Problems (Emily Books) by Jade Sharma, MFA Creative Writing '13

    Dark, raw, and very funny, Problems introduces us to Maya, a young woman with a smart mouth, time to kill, and a heroin hobby that isn't much fun anymore. This book takes every tired trope about addiction and recovery, likable characters, and redemption narratives and blows them to pieces.

    Rich People Problems (Doubleday) by Kevin Kwan, BFA Photography '98

    Kevin Kwan, best-selling author of Crazy Rich Asians and China Rich Girlfriend, is back with an uproarious new novel of a family riven by fortune, an ex-wife driven psychotic with jealousy, a battle royal fought through couture gown sabotage, and the heir to one of Asia’s greatest fortunes locked out of his inheritance. 

    The Antiques (Scribner) by Kris D’Agostino, MFA Creative Writing '08

    On the night of a massive hurricane, three estranged siblings learn that their father is dying. For the first time in years, they convene at their childhood home in upstate New York, where the storm has downed power lines, flooded houses, and destroyed the family’s antique store.

    The Matrimonial Flirtations of Emma Kaulfield (Arcade) by Anna Fishbeyn, MFA Creative Writing '05

    An often laugh-out-loud comedy of conflicting manners, values, and customs, set against the backdrop of a Russian immigrant family’s struggle to assimilate, their newfound love of capitalism, and their insistent push for their children's tangible success.

    The Mentor (Thomas Dunne Books) by Lee Matthew Goldberg, MFA Creative Writing '06

    A twisty, nail-biting thriller that explores how the love of words can lead to a deadly obsession with the fate of all those connected and hanging in the balance.

    The Red Hunter (Touchstone) by Lisa Unger, BA Liberal Arts '92

    What is the difference between justice and revenge? In this buzzworthy new standalone thriller by New York Times best-selling author Lisa Unger, two wronged women on very different paths find themselves in the same dark place.


    A Child of Storm (Stalking Horse Press) by Michael Wilson, MFA Creative Writing '08

    Glass Actress (Furniture Press Books) by Nicole Steinberg, MFA Creative Writing '06

    Of Being Dispersed (Futurepoem Books) by Simone White, MFA Creative Writing '05

    Children and Young Adults

    Braced (Scholastic) by Alyson Gerber, MFA Creative Writing '12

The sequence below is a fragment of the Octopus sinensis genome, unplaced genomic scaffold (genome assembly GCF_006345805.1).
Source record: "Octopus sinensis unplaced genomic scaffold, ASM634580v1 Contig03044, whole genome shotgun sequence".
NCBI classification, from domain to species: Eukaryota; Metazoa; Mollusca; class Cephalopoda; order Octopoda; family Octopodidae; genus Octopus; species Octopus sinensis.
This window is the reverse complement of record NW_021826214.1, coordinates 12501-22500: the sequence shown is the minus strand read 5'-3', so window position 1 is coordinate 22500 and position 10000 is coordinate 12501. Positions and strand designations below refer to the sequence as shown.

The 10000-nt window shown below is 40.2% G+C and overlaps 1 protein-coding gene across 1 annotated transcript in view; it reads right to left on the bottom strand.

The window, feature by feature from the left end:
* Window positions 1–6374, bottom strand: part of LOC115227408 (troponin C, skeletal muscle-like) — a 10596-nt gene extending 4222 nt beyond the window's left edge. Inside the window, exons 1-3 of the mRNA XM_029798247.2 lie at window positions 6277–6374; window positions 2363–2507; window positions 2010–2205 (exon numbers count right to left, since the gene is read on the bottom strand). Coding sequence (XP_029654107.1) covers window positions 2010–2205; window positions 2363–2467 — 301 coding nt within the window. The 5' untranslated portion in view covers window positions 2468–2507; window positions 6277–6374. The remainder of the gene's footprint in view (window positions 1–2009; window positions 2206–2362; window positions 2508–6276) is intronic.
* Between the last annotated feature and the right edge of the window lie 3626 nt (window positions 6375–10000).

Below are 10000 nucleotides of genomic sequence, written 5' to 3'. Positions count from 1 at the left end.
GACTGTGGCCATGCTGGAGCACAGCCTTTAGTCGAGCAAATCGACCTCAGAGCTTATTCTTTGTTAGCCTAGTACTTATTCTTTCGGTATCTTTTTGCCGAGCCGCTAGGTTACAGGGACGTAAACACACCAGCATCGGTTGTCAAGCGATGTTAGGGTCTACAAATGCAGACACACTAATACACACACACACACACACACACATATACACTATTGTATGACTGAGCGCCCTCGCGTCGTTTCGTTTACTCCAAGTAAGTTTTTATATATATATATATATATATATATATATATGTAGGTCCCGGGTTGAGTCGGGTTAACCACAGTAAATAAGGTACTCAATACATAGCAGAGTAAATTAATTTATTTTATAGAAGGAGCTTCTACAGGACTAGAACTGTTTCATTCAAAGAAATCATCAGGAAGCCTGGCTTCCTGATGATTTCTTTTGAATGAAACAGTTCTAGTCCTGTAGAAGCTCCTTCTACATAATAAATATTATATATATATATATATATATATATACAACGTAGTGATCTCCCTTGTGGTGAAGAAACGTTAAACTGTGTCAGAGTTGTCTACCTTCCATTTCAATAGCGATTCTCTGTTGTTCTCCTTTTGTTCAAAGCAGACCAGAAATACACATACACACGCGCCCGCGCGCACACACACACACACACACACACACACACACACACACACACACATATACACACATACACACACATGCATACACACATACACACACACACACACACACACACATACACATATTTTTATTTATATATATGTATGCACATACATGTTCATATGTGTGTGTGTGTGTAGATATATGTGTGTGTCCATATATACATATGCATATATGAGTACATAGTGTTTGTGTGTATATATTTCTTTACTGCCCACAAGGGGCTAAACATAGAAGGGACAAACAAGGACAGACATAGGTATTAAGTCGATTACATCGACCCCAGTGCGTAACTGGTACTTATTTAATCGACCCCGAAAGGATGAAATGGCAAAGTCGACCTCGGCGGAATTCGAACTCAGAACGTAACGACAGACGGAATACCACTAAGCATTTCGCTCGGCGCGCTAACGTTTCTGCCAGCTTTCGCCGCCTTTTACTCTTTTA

Rachel Brooks is excited for the new school year. She's finally earned a place as a forward on her soccer team. Her best friends make everything fun. And she really likes Tate, and she's pretty sure he likes her back. After one last appointment with her scoliosis doctor, this will be her best year yet. Then the doctor delivers some terrible news.

    Flicker and Mist (Houghton Mifflin Harcourt) by Mary Thompson, MFA Creative Writing '12

    Romance, intrigue, and plenty of action are woven into a rich and suspenseful narrative in this powerful YA fantasy. The mixed-race heroine, Myra, is a Flickerkin and can flicker (become invisible) at will. She hasn’t cultivated or revealed this ability, since Flickerkin are persecuted as potential criminals and spies. When invisible people become tricksters and then murderers, Myra’s Flickerkin heritage becomes a deadly secret, putting her life in jeopardy.

    Girl Out of Water (Sourcebooks) by Laura Silverman, MFA Creative Writing '15

    Ocean breeze in her hair and sand between her toes, Anise can't wait to spend the summer before her senior year surfing and hanging out on the beach with friends. Santa Cruz is more than her home—it's her heart. But when her aunt, a single mother, is in a serious car accident, Anise must say goodbye to California to help care for her three young cousins.

    How It Feels to Fly (HarperTeen) by Kathryn Holmes, MFA Creative Writing '10

    A struggle with body dysmorphia forces one girl to decide whether letting go of her insecurity also means turning her back on her dreams. This compelling story from Kathryn Holmes examines one girl’s efforts to overcome her worst enemy: herself.

    Piecing Me Together (Bloomsbury) by Renée Watson, BA Liberal Arts '09

    Jade believes she must get out of her poor neighborhood if she's ever going to succeed. Her mother tells her to take advantage of every opportunity that comes her way. And she has. She accepted a scholarship to a mostly white private school and even Saturday-morning test prep opportunities. But some opportunities feel more demeaning than helpful.

    The Careful Undressing of Love (Dutton Books for Young Readers) by Corey Ann Haydu, MFA Creative Writing '12

    The girls of Devonairre Street have always been told they’re cursed. Any boy they love is certain to die too soon. But it’s not real. It won’t affect their futures. Then Jack — their Jack, the one boy everyone loved — dies suddenly and violently. And now the curse seems not only real, but like the only thing that matters. All their bright futures have suddenly gone dark.

    The Crystal Ribbon (Scholastic) by Celeste Lim, MFA Creative Writing '14

    In the village of Huanan, in medieval China, the deity that rules is the Great Huli Jing. Though 12-year-old Li Jing's name is a different character entirely from Huli Jing, the sound is close enough to provoke constant teasing — but it may also be a source of fortune and power.


    The World of Anna Sui (Abrams) by Tim Blanks

    Parsons alumna Anna Sui is one of New York’s most beloved and accomplished fashion designers, known for creating original contemporary clothing inspired by intensive research on vintage styles and cultural arcana. The World of Anna Sui looks at Sui’s eclectic career as a designer and artist, through both her clothing and her studio. Through interviews with fashion journalist Tim Blanks, the book explores Sui’s lifelong engagement with fashion archetypes — the rocker, the schoolgirl, the punk, the goth, the bohemian — and reveals their inspiration and influence.